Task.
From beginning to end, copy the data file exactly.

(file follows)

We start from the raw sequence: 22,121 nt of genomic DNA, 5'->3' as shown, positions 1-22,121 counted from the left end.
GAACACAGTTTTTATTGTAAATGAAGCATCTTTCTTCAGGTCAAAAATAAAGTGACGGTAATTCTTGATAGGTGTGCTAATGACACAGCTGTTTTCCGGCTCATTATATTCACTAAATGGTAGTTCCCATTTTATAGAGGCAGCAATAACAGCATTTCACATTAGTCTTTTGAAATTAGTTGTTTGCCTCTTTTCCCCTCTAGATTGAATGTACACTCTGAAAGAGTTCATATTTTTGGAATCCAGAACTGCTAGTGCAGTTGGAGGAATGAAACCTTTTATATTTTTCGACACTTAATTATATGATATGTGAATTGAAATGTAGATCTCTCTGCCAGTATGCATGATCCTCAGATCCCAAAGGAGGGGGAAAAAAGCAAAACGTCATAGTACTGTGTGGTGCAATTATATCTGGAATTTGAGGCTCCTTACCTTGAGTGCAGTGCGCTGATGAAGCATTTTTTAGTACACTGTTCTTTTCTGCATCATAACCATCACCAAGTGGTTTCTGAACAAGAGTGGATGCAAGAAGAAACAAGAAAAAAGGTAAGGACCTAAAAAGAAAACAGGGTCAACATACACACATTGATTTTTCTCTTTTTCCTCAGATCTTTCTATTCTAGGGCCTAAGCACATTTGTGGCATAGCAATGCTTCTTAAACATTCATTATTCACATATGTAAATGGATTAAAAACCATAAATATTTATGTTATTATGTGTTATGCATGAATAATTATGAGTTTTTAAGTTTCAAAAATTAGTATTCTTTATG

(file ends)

We start from the raw sequence: 22,121 nt of genomic DNA, 5'->3' as shown, positions 1-22,121 counted from the left end.
GAACACAGTTTTTATTGTAAATGAAGCATCTTTCTTCAGGTCAAAAATAAAGTGACGGTAATTCTTGATAGGTGTGCTAATGACACAGCTGTTTTCCGGCTCATTATATTCACTAAATGGTAGTTCCCATTTTATAGAGGCAGCAATAACAGCATTTCACATTAGTCTTTTGAAATTAGTTGTTTGCCTCTTTTCCCCTCTAGATTGAATGTACACTCTGAAAGAGTTCATATTTTTGGAATCCAGAACTGCTAGTGCAGTTGGAGGAATGAAACCTTTTATATTTTTCGACACTTAATTATATGATATGTGAATTGAAATGTAGATCTCTCTGCCAGTATGCATGATCCTCAGATCCCAAAGGAGGGGGAAAAAAGCAAAACGTCATAGTACTGTGTGGTGCAATTATATCTGGAATTTGAGGCTCCTTACCTTGAGTGCAGTGCGCTGATGAAGCATTTTTTAGTACACTGTTCTTTTCTGCATCATAACCATCACCAAGTGGTTTCTGAACAAGAGTGGATGCAAGAAGAAACAAGAAAAAAGGTAAGGACCTAAAAAGAAAACAGGGTCAACATACACACATTGATTTTTCTCTTTTTCCTCAGATCTTTCTATTCTAGGGCCTAAGCACATTTGTGGCATAGCAATGCTTCTTAAACATTCATTATTCACATATGTAAATGGATTAAAAACCATAAATATTTATGTTATTATGTGTTATGCATGAATAATTATGAGTTTTTAAGTTTCAAAAATTAGTATTCTTTATG